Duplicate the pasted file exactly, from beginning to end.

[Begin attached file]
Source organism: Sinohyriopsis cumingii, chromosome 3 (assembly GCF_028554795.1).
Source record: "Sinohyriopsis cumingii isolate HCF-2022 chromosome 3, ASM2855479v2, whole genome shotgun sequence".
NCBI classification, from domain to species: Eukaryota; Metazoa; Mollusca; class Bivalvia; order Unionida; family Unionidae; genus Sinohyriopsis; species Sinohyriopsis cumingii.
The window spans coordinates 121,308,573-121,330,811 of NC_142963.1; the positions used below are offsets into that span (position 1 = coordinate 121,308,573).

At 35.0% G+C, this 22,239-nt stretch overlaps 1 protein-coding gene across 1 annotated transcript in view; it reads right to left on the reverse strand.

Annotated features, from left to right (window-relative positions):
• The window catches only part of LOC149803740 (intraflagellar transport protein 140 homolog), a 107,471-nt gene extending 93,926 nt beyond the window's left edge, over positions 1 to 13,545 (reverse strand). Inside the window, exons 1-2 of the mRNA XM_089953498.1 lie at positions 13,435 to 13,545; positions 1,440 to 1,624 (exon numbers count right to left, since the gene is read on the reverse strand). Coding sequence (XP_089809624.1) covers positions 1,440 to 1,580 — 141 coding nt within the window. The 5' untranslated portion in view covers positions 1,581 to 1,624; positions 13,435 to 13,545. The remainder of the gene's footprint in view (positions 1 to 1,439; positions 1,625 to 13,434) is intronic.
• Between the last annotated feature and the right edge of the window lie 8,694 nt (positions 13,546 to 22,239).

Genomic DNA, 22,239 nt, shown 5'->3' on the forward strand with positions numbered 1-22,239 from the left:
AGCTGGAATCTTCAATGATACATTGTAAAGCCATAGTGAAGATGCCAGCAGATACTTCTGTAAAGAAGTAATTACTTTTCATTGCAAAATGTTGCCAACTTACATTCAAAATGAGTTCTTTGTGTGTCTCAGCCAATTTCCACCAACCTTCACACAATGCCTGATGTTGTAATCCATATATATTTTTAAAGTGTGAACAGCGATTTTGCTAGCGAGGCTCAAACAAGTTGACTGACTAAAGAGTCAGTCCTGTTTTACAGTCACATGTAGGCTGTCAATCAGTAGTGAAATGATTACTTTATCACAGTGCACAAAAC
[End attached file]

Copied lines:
Source organism: Sinohyriopsis cumingii, chromosome 3 (assembly GCF_028554795.1).
Source record: "Sinohyriopsis cumingii isolate HCF-2022 chromosome 3, ASM2855479v2, whole genome shotgun sequence".
NCBI classification, from domain to species: Eukaryota; Metazoa; Mollusca; class Bivalvia; order Unionida; family Unionidae; genus Sinohyriopsis; species Sinohyriopsis cumingii.
The window spans coordinates 121,308,573-121,330,811 of NC_142963.1; the positions used below are offsets into that span (position 1 = coordinate 121,308,573).

At 35.0% G+C, this 22,239-nt stretch overlaps 1 protein-coding gene across 1 annotated transcript in view; it reads right to left on the reverse strand.

Annotated features, from left to right (window-relative positions):
• The window catches only part of LOC149803740 (intraflagellar transport protein 140 homolog), a 107,471-nt gene extending 93,926 nt beyond the window's left edge, over positions 1 to 13,545 (reverse strand). Inside the window, exons 1-2 of the mRNA XM_089953498.1 lie at positions 13,435 to 13,545; positions 1,440 to 1,624 (exon numbers count right to left, since the gene is read on the reverse strand). Coding sequence (XP_089809624.1) covers positions 1,440 to 1,580 — 141 coding nt within the window. The 5' untranslated portion in view covers positions 1,581 to 1,624; positions 13,435 to 13,545. The remainder of the gene's footprint in view (positions 1 to 1,439; positions 1,625 to 13,434) is intronic.
• Between the last annotated feature and the right edge of the window lie 8,694 nt (positions 13,546 to 22,239).

Genomic DNA, 22,239 nt, shown 5'->3' on the forward strand with positions numbered 1-22,239 from the left:
AGCTGGAATCTTCAATGATACATTGTAAAGCCATAGTGAAGATGCCAGCAGATACTTCTGTAAAGAAGTAATTACTTTTCATTGCAAAATGTTGCCAACTTACATTCAAAATGAGTTCTTTGTGTGTCTCAGCCAATTTCCACCAACCTTCACACAATGCCTGATGTTGTAATCCATATATATTTTTAAAGTGTGAACAGCGATTTTGCTAGCGAGGCTCAAACAAGTTGACTGACTAAAGAGTCAGTCCTGTTTTACAGTCACATGTAGGCTGTCAATCAGTAGTGAAATGATTACTTTATCACAGTGCACAAAAC